that these species go back to a common ancestor, although not all descendants of this ancestor are symbiotic. Obviously, this ancestor has acquired a

property on the basis of which a bacterial symbiosis could develop. Based

on this property, root nodule symbiosis evolved about 50 million years

ago, not as a single evolutionary event, but reoccurred about eight times.

In order to transfer the ability to enter a root nodule symbiosis to agriculturally important monocots, such as rice, maize, and wheat by genetic engineering, it will be necessary to find out which properties of the Eurosid I

clade plants allowed the evolution of such symbiosis.



Further reading

Atkins, C. A., Smith, P. M. C. Translocation in legumes: Assimilates, nutritients, and

signaling molecules. Plant Physiology 144, 550–561 (2007).

Chalot, M., Blaudez, D., Brun, A. Ammonia: A candidate for nitrogen transfer at the

mycorrhizal interface. Trends in Plant Science 11, 263–266 (2006).

Christiansen, J., Dean, D. R. Mechanistic feature of the Mo-containing nitrogenase.

Annual Review Plant Physiology Molecular Biology 52, 269–295 (2002).

Giraud, E., Fleischmann, D. Nitrogen-fixing symbiosis between photosynthetic bacteria

and legumes. Photosynthesis Research 82, 115–130 (2004).

Govindarajulu, M., et al. Nitrogen transfer in the arbuscular mycorrhizial symbiosis.

Nature 435, 819–823 (2005).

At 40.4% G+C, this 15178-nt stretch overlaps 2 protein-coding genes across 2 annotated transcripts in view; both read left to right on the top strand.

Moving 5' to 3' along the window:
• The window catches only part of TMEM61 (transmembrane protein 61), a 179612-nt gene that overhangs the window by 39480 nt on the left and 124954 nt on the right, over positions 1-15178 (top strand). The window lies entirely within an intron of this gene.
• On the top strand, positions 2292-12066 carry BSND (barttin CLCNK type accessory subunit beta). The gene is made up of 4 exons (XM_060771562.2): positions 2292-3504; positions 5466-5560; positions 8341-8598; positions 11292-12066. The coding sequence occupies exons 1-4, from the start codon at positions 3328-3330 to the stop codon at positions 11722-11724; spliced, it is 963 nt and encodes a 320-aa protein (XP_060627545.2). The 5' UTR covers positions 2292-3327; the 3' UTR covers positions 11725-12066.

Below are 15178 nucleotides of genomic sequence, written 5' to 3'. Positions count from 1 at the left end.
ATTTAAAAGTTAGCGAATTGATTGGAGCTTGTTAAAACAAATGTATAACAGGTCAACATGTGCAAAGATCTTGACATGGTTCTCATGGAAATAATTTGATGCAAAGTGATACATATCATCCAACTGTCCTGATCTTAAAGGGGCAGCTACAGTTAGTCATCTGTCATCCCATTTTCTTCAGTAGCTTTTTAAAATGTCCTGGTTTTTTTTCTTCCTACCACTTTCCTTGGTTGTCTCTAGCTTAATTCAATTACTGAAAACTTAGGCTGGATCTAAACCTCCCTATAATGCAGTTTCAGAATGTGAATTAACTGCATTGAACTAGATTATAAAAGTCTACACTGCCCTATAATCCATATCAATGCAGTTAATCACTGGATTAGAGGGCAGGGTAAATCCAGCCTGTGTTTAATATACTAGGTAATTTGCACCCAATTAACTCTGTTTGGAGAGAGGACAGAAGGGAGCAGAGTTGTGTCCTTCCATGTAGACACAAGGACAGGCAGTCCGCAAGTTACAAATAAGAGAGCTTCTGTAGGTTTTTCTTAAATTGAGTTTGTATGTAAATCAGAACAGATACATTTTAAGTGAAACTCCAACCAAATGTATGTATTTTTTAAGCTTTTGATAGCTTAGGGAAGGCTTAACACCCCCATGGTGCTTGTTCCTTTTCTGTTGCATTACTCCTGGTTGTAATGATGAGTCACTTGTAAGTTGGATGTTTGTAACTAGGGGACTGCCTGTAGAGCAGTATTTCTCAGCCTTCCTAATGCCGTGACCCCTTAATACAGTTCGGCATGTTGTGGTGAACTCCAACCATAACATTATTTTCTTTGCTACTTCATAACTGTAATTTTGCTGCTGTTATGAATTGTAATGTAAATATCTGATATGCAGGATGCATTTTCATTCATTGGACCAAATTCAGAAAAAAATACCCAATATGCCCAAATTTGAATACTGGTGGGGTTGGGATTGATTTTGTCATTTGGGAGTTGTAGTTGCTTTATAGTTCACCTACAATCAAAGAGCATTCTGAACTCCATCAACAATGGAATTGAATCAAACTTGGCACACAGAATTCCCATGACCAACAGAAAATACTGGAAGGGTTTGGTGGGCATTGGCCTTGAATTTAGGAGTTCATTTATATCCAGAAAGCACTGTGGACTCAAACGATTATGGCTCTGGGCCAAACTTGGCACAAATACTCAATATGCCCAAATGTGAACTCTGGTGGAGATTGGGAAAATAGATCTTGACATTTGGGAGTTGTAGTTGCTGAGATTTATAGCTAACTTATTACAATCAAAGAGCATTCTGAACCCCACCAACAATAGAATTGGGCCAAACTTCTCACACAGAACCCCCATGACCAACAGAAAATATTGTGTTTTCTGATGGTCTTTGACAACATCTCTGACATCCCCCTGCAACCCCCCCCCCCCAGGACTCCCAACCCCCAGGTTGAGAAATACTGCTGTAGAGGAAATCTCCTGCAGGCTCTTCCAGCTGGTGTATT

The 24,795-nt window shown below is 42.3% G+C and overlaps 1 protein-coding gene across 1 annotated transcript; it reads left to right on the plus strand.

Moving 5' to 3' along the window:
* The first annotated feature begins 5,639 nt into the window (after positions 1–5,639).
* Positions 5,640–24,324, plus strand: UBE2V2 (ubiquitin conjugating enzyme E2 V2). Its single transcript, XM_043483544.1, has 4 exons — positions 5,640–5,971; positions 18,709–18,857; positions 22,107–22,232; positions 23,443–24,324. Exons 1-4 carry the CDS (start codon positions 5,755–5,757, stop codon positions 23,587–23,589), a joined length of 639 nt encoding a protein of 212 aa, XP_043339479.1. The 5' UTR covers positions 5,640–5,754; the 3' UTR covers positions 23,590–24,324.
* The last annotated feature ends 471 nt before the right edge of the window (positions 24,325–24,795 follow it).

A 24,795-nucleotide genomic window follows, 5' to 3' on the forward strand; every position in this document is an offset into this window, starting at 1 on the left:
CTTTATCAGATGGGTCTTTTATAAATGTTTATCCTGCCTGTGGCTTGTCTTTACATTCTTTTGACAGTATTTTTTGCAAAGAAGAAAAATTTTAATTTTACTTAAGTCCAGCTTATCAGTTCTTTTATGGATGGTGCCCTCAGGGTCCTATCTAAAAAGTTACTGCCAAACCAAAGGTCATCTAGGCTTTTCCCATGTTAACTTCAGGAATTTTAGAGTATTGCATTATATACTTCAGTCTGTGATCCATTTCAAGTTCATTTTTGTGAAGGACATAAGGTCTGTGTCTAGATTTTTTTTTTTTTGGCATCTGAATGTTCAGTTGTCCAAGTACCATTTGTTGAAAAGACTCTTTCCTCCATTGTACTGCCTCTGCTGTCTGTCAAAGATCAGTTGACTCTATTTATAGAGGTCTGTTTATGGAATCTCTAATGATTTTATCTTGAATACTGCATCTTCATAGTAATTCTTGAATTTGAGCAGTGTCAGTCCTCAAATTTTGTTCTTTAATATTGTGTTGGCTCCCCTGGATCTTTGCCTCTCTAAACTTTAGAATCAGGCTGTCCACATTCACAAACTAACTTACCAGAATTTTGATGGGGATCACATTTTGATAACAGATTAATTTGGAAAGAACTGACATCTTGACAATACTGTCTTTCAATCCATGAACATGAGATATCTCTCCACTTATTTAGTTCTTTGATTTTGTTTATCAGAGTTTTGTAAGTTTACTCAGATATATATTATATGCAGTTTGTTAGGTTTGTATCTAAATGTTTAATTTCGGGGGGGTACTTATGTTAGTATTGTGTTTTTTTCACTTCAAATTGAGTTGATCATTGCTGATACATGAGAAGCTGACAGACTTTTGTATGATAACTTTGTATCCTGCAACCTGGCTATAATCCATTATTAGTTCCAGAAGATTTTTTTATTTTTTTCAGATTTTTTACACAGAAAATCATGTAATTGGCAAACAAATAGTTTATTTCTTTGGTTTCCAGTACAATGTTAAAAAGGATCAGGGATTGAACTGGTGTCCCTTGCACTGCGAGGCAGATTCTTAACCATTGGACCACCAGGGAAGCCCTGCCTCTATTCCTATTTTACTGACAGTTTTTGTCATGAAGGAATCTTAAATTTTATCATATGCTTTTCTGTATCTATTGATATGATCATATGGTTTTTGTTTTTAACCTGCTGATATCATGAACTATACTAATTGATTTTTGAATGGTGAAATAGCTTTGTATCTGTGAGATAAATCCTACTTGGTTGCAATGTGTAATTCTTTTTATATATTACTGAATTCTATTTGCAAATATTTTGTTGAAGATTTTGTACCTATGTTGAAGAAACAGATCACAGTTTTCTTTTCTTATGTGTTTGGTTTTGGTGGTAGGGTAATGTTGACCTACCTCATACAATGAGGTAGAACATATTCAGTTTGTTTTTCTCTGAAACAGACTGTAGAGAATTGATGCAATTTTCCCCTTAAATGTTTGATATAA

Igarashi, R. Y., Seefeld, L. C. Nitrogen fixation: The mechanism of the Mo-dependent

nitrogenase. Critical Reviews Biochemistry Molecular Biology 38, 351–384 (2003).

Karandashov, V., Bucher, M. Symbiotic phosphate transport in arbuscular mycorrhizas. Trends in Plant Science 10, 22–29 (2005).

Karlin, K. D. Metalloenzymes, structural motifs and inorganic models. Science 701–708

(1993).

Limpens, E., Franken, C., Smit, P., Willemse, J., Bisseling, T., Geurts, R. LysM domain

receptor kinases regulating rhizobial Nod factor-induced infection. Science 302,

630–633 (2003).

MacLean, A. M., Finan, T. M., Sadowsky, M. J. Genomes of the symbiotic nitrogenfixing bacteria of legumes. Plant Physiology 144, 615–622 (2007).



321



322



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Nitrogen fixation enables plants to use the nitrogen of the air for growth



Martin, F., Kohler, A., Duplessis, S. Living in harmony in the wood underground:

Ectomycorrhizal genomics. Current Opinion Plant Biology 10, 204–210 (2007).

Mylona, P., Pawlowski, K., Bisseling, T. Symbiotic nitrogen fixation. Plant Cell 7,

869–885 (1995).

Ott, T., et al. Symbiotic leghemoglobins are crucial for nitrogen fixation in legume root

nodules but not for general plant growth and development. Current Biology 15,

531–535 (2005).

Pauly, N., Pucciariello, C., Mandon, K., Innocenti, G., Jamet, A., Baudouin, E.,

Hérouart, D., Frendo, P., Puppo, A. Reactive oxygen and nitrogen species and glutathione: Key players in the legume-Rhizobium symbiosis. Journal Experimental